Second Battle Bull Run: Details

Setup

Pope's (Union) mission was to fulfill two basic objectives: protect Washington and the Shenandoah Valley; and draw Confederate forces away from McClellan by moving in the direction of Gordonsville.

This allowed him to relocate Jackson to Gordonsville to block Pope and protect the Virginia Central Railroad.

From August 22 to August 25, the two armies fought a series of minor actions along the Rappahannock River. Heavy rains had swollen the river and Lee was unable to force a crossing.

On the evening of August 26, after passing around Pope's right flank via Thoroughfare Gap, Jackson's wing of the army struck the Orange & Alexandria Railroad at Bristoe Station and before daybreak August 27 marched to capture and destroy the massive Union supply depot.

During the night of August 27–28, Jackson marched his divisions north to the First Bull Run (Manassas) battlefield, where he took position behind an unfinished railroad grade below Stony Ridge.

The defensive position was a good one. The heavy woods allowed the Confederates to conceal themselves, while maintaining good observation points.

In the Battle of Thoroughfare Gap on August 28, Longstreet's wing broke through light Union resistance and marched through the gap to join Jackson. This seemingly inconsequential action virtually ensured Pope's defeat during the coming battles because it allowed the two wings of Lee's army to unite on the Manassas battlefield

Battle August 28: Brawner’s Farm (Groveton)

The Second Battle of Bull Run began on August 28 as a Federal column, under Jackson's observation just outside of Gainesville, near the farm of the John Brawner family, moved along the Warrenton Turnpike.

At about 6:30 p.m., Confederate artillery began shelling the portion of the column to their front.

Gibbon (Union) met the 2nd in the woods saying, "If we can get you up there quietly, we can capture those guns."

A standup fight with little cover, trading mass volleys for over two hours. Jackson described the action as "fierce and sanguinary." "In this fight there was no maneuvering and very little tactics. It was a question of endurance and both endured."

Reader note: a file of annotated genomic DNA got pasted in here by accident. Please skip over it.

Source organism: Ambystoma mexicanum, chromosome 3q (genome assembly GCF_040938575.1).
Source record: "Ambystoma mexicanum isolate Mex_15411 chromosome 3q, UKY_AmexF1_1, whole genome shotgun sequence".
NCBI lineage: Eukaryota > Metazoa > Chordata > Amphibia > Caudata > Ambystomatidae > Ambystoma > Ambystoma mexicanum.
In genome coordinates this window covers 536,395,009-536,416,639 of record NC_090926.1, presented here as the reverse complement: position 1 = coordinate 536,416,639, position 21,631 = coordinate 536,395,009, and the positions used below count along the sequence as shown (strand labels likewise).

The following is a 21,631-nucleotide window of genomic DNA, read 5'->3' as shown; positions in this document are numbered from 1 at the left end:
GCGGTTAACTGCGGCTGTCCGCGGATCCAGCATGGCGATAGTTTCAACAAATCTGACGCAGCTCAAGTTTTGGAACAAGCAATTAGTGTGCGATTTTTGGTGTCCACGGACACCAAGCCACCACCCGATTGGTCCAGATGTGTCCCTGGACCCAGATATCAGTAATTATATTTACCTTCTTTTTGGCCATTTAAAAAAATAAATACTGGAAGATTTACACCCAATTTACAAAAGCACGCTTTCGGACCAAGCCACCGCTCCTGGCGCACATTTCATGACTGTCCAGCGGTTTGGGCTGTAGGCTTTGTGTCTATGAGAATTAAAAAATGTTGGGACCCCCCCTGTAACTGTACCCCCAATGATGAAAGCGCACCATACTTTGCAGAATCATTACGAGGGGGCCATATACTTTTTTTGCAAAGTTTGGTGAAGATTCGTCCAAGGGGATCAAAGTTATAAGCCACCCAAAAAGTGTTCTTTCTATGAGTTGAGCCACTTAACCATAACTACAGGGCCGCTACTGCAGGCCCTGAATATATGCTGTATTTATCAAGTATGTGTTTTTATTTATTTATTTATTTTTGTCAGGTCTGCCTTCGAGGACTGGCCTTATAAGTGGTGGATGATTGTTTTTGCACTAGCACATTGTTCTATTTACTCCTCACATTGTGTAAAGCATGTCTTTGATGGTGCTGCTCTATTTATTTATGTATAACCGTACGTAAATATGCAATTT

August 29: Jackson defends Stony Ridge

Jackson had initiated the battle at Brawner's farm with the intent of holding Pope until Longstreet arrived with the remainder of the Army of Northern Virginia. Longstreet's 25,000 men began their march from Thoroughfare Gap at 6 a.m. on August 29

Stuart's cavalry encountered Porter, Hatch, and McDowell moving up the Manassas-Gainesville Road and a brief firefight halted the Union column.

Meanwhile, Stuart's cavalry (Confederate) under Col. Thomas Rosser deceived the Union generals by dragging tree branches behind a regiment of horses to simulate great clouds of dust from large columns of marching soldiers.

August 30: Longstreet counterattack, Union retreat

The final element of Longstreet's command, the division of Maj. Gen. Richard H. Anderson, marched 17 miles (27 km) and arrived on the battlefield at 3 a.m., August 30. Exhausted and unfamiliar with the area, they halted on a ridge east of Groveton. At dawn, they realized they were in an isolated position too close to the enemy and fell back.

It took about two hours for the 10,000 men to organize themselves for the assault against Jackson's line to their front.

The Union men faced a formidable task. Butterfield's division had to cross 600 yards (550 m) of open pasture land owned by widow Lucinda Dogan, the final 150 yards (140 m) of which were steeply uphill, to attack a strong position behind the unfinished railroad; Hatch's division had only 300 yards (270 m) to traverse, but was required to perform a complex right wheel maneuver under fire to hit the Confederate position squarely in its front.

Stonewall Jackson, under relatively ambiguous orders from Lee to support Longstreet, launched an attack north of the turnpike at 6 p.m., probably as soon as his exhausted forces could be mustered. Historian John J. Hennessy called Jackson's delays "one of the battle's great puzzles" and "one of the most significant Confederate failures" of the battle, greatly reducing the value of his advance.

At 8 p.m., he ordered a general withdrawal on the turnpike to Centreville. Unlike the calamitous retreat at the First Battle of Bull Run, the Union movement was quiet and orderly. The Confederates, weary from battle and low on ammunition, did not pursue in the darkness. Although Lee had won a great victory, he had not achieved his objective of destroying Pope's army.

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